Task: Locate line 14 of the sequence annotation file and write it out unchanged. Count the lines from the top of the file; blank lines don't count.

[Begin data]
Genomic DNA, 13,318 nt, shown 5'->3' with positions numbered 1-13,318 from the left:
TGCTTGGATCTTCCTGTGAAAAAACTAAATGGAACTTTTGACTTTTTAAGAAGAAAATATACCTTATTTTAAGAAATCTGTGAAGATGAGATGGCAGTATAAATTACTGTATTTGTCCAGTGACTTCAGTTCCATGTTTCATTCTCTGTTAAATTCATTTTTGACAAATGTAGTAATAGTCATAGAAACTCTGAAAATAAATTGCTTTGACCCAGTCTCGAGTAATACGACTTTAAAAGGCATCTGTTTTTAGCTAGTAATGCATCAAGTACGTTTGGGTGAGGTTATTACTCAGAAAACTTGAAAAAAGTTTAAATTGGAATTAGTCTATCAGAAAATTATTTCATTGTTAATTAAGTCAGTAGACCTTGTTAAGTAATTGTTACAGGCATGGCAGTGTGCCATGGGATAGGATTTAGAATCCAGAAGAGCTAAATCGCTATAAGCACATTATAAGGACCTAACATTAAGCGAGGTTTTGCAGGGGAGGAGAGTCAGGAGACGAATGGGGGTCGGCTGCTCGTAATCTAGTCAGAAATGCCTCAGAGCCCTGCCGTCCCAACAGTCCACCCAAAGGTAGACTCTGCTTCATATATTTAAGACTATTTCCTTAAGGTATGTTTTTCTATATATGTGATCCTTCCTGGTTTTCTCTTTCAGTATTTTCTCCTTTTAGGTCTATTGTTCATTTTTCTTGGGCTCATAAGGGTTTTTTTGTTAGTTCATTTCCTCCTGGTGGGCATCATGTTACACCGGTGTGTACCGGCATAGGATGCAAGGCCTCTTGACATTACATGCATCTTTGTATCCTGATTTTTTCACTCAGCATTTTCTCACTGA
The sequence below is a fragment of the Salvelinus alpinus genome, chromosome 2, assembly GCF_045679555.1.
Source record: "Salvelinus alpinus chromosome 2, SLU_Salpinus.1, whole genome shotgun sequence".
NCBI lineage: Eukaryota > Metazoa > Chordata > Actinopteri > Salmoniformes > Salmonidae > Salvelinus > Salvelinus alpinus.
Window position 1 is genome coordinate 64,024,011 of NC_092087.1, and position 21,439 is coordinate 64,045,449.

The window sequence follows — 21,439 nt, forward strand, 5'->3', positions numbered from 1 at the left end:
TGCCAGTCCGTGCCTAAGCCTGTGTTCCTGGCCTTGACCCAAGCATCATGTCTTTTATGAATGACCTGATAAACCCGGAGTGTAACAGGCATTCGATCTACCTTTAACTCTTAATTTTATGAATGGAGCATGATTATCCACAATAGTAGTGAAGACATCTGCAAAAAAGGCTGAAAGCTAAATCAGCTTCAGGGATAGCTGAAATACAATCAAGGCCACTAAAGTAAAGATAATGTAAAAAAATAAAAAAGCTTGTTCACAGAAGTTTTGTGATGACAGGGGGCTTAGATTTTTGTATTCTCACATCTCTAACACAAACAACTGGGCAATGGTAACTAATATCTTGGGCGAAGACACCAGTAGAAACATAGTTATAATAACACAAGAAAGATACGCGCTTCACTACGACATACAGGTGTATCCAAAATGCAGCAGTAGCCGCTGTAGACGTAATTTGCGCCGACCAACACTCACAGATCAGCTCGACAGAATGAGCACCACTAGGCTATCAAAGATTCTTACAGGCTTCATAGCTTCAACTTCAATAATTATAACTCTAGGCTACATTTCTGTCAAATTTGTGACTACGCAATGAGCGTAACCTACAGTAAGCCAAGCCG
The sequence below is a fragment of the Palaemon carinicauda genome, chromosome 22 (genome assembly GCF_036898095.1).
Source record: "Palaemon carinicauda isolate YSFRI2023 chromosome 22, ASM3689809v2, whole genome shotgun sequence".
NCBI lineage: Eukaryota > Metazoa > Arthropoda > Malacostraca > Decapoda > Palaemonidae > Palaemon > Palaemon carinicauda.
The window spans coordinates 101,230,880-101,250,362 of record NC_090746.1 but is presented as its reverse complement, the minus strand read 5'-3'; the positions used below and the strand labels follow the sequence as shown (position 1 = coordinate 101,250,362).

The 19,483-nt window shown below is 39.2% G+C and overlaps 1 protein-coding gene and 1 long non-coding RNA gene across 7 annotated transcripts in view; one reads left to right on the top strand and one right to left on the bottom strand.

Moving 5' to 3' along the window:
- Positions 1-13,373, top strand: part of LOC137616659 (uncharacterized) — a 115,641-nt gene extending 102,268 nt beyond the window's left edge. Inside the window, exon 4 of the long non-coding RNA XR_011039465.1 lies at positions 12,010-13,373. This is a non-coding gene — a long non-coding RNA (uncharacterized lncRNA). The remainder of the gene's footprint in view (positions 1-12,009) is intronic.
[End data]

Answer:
Moving 5' to 3' along the window: